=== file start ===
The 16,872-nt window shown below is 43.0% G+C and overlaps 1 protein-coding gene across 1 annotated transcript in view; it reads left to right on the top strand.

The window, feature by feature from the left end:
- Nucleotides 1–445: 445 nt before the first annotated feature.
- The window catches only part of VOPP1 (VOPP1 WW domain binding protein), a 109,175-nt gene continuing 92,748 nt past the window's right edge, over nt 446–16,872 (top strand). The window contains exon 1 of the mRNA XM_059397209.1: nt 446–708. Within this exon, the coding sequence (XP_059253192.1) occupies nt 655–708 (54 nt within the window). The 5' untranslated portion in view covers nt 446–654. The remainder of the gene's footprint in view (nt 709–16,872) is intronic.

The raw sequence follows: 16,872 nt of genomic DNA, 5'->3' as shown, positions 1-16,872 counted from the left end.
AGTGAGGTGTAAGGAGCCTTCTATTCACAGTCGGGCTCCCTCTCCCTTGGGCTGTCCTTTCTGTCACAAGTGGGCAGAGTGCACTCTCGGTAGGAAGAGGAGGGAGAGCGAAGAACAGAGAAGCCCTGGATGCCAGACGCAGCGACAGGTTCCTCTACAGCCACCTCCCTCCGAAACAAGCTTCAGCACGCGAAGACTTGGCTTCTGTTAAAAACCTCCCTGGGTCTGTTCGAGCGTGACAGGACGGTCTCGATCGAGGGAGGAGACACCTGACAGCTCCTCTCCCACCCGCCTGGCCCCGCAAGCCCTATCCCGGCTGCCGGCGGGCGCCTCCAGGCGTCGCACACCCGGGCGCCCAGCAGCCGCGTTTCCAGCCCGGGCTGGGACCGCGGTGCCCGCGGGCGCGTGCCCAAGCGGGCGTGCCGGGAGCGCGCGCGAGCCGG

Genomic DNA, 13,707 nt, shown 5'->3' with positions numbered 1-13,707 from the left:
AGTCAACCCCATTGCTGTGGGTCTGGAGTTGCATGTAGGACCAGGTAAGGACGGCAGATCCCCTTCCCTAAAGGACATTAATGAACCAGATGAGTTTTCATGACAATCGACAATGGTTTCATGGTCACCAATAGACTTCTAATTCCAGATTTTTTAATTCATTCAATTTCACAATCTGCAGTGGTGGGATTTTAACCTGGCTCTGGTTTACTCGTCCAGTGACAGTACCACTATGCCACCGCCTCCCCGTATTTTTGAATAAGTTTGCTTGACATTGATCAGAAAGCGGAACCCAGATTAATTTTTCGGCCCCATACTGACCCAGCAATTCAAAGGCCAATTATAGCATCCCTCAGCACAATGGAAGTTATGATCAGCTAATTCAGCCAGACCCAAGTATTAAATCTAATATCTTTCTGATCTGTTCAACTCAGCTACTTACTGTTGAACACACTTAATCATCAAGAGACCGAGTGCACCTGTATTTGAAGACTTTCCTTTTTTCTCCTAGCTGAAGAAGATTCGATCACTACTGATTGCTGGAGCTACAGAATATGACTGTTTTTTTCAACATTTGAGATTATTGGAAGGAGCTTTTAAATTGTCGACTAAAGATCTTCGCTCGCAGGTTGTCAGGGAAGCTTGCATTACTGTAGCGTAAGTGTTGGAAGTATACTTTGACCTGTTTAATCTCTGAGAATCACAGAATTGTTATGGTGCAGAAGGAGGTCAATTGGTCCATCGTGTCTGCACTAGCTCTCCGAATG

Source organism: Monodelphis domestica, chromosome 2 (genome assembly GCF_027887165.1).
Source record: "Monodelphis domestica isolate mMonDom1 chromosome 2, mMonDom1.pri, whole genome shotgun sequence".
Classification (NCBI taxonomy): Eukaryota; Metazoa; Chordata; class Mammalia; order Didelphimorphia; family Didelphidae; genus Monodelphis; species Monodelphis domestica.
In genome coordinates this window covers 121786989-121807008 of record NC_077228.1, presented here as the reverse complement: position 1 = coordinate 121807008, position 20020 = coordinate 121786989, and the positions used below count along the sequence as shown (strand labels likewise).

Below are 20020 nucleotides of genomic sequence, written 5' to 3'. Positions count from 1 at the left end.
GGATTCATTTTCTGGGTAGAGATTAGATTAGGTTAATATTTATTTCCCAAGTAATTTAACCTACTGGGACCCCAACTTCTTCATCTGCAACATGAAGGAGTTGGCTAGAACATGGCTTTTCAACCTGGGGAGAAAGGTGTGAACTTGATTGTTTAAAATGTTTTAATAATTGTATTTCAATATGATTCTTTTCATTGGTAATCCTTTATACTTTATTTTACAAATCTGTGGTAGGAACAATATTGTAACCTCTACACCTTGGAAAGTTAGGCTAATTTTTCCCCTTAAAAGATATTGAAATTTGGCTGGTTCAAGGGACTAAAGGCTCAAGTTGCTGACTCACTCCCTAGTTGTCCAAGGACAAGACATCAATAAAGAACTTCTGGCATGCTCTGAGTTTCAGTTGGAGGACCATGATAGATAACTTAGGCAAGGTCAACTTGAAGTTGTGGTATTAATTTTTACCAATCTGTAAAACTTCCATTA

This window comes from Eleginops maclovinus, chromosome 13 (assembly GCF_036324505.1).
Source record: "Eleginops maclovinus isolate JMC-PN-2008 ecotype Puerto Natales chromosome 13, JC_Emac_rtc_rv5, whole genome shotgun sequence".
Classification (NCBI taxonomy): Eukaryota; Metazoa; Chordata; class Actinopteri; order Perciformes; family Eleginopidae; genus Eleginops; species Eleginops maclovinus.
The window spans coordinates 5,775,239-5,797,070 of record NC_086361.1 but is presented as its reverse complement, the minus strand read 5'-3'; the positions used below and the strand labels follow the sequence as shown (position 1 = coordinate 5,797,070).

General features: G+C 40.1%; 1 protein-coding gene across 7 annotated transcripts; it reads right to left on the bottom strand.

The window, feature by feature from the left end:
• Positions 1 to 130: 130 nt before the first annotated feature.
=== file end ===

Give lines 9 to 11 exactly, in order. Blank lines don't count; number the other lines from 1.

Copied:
Source organism: Monodelphis domestica, chromosome 2 (genome assembly GCF_027887165.1).
Source record: "Monodelphis domestica isolate mMonDom1 chromosome 2, mMonDom1.pri, whole genome shotgun sequence".
Classification (NCBI taxonomy): Eukaryota; Metazoa; Chordata; class Mammalia; order Didelphimorphia; family Didelphidae; genus Monodelphis; species Monodelphis domestica.